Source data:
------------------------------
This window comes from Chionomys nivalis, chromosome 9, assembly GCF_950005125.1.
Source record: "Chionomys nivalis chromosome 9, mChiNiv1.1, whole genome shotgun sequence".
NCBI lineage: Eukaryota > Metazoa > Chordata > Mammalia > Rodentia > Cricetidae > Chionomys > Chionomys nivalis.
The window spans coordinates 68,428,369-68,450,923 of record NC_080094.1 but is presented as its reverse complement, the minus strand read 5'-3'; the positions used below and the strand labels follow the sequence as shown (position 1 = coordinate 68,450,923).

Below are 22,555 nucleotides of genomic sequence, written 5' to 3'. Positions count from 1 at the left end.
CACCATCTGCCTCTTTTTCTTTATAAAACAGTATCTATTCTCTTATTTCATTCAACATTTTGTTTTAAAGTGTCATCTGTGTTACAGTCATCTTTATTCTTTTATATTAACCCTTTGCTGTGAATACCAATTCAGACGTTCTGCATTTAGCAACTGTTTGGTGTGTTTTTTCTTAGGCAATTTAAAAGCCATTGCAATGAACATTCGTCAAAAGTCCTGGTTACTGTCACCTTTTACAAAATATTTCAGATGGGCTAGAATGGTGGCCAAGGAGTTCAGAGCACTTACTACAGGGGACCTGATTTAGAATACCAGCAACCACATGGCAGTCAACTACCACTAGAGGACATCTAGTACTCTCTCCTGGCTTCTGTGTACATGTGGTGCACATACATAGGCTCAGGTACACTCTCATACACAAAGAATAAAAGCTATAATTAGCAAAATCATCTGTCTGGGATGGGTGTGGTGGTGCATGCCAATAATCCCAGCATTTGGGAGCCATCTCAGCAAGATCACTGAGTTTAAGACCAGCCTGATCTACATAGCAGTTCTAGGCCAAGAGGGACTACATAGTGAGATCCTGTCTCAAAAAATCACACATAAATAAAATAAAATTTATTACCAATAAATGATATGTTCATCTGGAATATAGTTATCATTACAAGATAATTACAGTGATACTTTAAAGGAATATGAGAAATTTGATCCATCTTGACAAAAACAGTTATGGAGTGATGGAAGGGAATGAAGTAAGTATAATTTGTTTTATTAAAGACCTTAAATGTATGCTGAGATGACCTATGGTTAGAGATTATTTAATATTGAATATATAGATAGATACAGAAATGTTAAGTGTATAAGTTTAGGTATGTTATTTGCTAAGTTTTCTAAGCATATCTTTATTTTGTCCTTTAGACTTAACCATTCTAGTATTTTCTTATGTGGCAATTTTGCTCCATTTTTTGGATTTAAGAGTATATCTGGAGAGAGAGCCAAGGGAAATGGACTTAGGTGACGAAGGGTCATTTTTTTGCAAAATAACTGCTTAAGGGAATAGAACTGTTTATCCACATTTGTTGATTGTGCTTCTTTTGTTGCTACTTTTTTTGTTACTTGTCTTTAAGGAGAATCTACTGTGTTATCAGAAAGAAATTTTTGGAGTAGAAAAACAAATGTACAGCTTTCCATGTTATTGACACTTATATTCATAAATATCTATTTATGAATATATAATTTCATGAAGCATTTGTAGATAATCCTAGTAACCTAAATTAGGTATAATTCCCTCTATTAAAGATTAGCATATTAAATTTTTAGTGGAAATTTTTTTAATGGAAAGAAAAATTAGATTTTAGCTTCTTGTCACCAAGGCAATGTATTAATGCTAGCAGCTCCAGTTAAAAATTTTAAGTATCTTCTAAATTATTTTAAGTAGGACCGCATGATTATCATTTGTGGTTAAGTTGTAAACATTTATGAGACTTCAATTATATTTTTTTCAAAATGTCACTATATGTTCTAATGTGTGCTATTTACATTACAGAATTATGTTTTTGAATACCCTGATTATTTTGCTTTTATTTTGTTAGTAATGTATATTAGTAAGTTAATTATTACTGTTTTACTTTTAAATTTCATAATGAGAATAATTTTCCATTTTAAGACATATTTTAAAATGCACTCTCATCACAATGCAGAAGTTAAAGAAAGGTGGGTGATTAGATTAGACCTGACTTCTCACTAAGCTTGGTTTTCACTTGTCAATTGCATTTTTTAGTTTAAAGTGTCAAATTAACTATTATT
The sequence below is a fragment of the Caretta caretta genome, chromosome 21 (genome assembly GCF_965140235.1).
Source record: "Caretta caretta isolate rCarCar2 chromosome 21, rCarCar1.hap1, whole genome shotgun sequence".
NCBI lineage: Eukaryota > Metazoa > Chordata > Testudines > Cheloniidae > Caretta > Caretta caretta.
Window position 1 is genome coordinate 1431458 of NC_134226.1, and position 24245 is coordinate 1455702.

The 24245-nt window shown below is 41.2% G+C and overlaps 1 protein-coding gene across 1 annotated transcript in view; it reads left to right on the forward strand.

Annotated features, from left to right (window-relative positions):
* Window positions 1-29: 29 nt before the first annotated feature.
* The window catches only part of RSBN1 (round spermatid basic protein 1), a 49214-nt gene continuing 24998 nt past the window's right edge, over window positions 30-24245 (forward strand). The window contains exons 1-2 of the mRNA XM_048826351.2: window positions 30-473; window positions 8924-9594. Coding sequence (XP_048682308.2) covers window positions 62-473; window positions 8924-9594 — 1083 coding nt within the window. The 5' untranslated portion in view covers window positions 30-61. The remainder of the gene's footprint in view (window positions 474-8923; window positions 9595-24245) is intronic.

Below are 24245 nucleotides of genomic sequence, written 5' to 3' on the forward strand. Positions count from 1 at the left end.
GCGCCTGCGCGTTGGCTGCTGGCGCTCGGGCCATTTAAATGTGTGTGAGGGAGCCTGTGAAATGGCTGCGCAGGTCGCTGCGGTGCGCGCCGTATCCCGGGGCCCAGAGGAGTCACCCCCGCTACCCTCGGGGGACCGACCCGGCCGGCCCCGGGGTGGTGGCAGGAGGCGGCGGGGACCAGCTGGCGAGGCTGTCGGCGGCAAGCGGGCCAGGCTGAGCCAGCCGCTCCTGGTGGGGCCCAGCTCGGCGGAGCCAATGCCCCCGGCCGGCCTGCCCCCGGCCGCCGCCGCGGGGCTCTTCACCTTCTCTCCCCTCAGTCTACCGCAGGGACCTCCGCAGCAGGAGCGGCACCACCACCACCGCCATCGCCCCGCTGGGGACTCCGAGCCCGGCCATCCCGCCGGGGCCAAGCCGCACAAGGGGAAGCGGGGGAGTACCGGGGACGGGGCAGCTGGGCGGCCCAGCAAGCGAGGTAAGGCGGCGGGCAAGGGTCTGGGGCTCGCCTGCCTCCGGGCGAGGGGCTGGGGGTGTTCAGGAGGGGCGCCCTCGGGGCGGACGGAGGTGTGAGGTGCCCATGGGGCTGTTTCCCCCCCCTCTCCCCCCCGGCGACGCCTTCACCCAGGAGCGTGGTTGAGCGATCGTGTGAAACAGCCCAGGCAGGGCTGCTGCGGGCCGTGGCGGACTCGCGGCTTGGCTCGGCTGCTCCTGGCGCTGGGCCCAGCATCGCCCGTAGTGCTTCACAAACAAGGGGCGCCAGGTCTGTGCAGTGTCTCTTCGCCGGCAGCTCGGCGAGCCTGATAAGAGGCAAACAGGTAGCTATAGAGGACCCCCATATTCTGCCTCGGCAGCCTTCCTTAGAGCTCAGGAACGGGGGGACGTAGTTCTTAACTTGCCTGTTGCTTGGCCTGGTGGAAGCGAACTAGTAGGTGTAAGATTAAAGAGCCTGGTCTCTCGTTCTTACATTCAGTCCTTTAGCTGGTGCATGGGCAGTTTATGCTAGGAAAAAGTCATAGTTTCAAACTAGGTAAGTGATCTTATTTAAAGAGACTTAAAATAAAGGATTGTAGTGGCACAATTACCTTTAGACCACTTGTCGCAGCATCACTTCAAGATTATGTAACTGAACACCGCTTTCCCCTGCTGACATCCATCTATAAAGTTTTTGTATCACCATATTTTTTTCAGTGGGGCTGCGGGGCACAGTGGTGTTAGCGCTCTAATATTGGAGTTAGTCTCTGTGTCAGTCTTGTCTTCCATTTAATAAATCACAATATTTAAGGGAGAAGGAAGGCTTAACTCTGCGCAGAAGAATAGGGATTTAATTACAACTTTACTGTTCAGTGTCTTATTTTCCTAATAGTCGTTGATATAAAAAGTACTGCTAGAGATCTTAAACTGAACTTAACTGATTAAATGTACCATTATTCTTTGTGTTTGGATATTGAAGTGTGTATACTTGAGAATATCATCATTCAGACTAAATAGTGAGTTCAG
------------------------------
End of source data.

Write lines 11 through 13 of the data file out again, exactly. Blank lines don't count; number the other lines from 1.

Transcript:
The 24245-nt window shown below is 41.2% G+C and overlaps 1 protein-coding gene across 1 annotated transcript in view; it reads left to right on the forward strand.

Annotated features, from left to right (window-relative positions):
* Window positions 1-29: 29 nt before the first annotated feature.